Health City Cayman Islands is temporarily closing and will not be accepting new patients for two weeks, the hospital announced Friday.
The facility had quarantined all medical and hospital staff that came into contact with Cayman’s first confirmed COVID-19 case, who is a patient at the hospital.
The hospital also clarified that the 68-year-old Italian patient arrived on island on 29 Feb., and not on Monday, 9 March, as previously reported.
The patient required life-saving cardiac care and was transferred from a cruise ship to the hospital on 29 Feb.
Health City said over 30 medical professionals and staff members who would have come into contact with the patient during this time are being quarantined and tested for the virus.
“In accordance with best international practice regarding the containment of COVID-19, we believe this is vital in order to absolutely ensure there is no local community spread of the virus from this patient,” Dr. Binoy Chattuparambil, Clinical Director of Health City Cayman Islands, said in a statement Friday.
He said the hospital has made the difficult decisions to “ensure that we stay true to our promise of health and safety to our patients and staff, as well as the surrounding community. Our team will be contacting patients with scheduled treatment and procedures to organize and ensure continuity of care.”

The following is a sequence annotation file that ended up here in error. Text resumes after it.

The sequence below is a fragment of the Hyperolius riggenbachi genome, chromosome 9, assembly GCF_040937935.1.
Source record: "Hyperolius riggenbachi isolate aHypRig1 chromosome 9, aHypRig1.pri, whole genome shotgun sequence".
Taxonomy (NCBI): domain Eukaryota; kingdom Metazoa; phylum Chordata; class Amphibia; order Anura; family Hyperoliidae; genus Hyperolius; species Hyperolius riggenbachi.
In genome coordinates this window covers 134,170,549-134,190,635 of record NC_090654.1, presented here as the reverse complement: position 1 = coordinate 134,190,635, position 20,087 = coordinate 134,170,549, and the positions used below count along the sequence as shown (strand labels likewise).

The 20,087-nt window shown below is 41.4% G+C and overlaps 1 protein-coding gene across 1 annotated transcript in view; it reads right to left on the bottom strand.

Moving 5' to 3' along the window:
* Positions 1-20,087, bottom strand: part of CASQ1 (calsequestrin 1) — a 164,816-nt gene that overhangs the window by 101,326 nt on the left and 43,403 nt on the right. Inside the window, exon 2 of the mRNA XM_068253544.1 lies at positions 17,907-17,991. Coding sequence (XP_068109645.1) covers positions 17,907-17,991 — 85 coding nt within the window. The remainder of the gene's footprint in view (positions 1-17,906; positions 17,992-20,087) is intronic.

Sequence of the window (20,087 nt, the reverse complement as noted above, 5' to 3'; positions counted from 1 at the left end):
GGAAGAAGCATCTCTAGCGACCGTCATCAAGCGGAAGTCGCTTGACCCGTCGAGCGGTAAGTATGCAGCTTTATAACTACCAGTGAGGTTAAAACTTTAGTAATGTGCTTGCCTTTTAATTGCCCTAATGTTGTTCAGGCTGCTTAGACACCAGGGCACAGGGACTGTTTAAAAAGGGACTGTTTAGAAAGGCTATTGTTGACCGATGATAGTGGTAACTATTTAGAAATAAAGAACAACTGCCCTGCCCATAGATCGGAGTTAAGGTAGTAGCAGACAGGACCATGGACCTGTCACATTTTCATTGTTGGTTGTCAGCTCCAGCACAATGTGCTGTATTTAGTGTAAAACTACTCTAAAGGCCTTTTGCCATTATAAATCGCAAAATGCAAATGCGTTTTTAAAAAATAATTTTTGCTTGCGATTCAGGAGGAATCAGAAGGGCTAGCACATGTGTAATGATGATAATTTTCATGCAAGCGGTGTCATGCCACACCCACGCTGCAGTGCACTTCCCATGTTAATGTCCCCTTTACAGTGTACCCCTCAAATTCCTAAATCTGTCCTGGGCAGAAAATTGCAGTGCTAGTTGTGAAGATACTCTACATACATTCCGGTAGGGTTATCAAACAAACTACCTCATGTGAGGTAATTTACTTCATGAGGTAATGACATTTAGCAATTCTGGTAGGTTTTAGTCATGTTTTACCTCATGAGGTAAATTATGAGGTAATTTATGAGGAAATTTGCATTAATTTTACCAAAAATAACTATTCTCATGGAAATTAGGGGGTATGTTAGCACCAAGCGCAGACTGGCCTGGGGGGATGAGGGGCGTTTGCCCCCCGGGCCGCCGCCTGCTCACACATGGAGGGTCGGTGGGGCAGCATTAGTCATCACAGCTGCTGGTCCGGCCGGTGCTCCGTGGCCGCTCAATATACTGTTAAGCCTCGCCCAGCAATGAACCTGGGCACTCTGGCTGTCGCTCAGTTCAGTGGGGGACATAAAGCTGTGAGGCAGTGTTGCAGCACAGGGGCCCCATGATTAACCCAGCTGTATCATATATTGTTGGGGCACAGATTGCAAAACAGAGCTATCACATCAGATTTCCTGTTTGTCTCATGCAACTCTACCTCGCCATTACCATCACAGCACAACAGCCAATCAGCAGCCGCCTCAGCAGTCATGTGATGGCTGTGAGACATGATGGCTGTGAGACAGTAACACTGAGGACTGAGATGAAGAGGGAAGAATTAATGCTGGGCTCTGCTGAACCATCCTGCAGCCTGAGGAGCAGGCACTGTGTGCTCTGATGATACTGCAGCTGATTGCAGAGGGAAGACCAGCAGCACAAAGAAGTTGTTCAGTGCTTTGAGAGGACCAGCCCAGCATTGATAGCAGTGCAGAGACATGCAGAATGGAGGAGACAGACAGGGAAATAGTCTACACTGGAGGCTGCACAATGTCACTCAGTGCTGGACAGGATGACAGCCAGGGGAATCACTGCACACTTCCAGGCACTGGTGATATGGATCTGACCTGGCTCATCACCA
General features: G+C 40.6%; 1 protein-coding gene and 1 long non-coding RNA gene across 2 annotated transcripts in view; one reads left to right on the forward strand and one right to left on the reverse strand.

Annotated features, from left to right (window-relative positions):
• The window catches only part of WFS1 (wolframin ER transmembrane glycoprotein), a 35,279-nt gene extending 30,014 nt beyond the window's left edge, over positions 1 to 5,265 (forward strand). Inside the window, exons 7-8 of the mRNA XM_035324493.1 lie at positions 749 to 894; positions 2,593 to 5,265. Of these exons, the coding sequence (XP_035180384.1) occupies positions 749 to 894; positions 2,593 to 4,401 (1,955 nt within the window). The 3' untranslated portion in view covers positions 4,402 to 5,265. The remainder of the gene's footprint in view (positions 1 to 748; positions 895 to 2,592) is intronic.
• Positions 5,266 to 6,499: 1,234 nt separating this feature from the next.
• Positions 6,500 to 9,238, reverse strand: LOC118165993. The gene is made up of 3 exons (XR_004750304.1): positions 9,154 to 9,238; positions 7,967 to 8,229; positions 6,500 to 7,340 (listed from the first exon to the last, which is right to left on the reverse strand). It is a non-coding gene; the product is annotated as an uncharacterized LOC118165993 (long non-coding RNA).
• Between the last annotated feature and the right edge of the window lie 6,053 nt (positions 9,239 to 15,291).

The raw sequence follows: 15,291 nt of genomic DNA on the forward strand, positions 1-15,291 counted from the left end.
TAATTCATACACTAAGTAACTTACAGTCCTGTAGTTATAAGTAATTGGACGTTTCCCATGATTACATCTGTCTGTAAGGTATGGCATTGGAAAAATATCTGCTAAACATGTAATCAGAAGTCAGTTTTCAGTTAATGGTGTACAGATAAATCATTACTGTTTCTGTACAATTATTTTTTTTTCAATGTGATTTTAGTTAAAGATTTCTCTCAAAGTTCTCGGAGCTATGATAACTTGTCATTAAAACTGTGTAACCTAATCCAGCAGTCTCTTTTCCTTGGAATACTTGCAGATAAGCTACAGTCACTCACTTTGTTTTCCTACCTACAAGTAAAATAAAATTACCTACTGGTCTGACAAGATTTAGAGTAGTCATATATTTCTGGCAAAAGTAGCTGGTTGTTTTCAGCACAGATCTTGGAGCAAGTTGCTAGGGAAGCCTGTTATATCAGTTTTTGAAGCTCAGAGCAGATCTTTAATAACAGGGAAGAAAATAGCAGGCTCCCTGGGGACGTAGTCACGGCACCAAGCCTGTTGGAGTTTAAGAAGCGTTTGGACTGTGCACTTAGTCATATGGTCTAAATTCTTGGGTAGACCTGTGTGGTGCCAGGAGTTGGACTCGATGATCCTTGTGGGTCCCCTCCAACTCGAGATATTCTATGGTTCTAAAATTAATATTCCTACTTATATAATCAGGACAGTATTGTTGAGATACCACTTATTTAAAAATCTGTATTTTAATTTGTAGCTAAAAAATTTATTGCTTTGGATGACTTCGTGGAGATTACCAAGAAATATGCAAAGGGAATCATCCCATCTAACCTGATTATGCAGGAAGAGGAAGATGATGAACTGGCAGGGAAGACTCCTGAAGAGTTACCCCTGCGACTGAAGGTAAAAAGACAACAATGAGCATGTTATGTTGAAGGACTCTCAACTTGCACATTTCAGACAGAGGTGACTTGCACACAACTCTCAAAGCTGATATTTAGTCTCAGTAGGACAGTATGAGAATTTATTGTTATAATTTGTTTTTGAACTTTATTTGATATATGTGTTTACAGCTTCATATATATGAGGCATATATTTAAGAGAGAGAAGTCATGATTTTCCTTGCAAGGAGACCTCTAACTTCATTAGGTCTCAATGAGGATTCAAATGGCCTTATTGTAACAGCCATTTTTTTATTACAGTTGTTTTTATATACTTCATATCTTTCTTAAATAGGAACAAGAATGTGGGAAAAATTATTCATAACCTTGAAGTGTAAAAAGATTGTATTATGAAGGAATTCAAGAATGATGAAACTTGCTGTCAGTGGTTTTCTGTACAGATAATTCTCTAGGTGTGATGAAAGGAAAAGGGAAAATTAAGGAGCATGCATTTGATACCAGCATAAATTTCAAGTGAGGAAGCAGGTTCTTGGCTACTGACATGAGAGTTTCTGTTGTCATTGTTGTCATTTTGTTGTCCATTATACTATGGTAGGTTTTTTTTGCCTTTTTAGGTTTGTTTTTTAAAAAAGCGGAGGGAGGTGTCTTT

Samples are being taken and tested for COVID-19.
The wife of the patient has also been quarantined and will be tested for the virus.
“Health City Cayman Islands would like underscore that the cornerstone of our organization’s ethos is keeping our focus centered squarely on our patients at all times. Patient health and wellbeing is of the utmost importance to us in all that we do,” he said.
Chattuparambil assured that all necessary precautions to contain the virus have been put in place within the facility.
“It is with this in mind that Health City Cayman Islands is taking the extremely cautious measure of temporarily closing services and not accepting any new patients for approximately two weeks. This decision was taken to ensure the safety and wellbeing of our patients, the community and our staff,” he said.
Health City said the number of staff members the patient came into contact upon admission was limited as he was being treated in the Intensive Care Unit, which is run according to strict infection control guidelines for patients who are critically ill.
After six days of his primary treatment, he developed a dry cough. Although he had no other COVID-19 symptoms – such as other flu-like complaints or a fever, based on World Health Organization (WHO) guidelines, a sample was taken and sent to the Caribbean Public Health Agency (CARPHA) for testing.
The sample was sent for testing on Monday, 9 March and came back as positive on Thursday, 12 March 2020.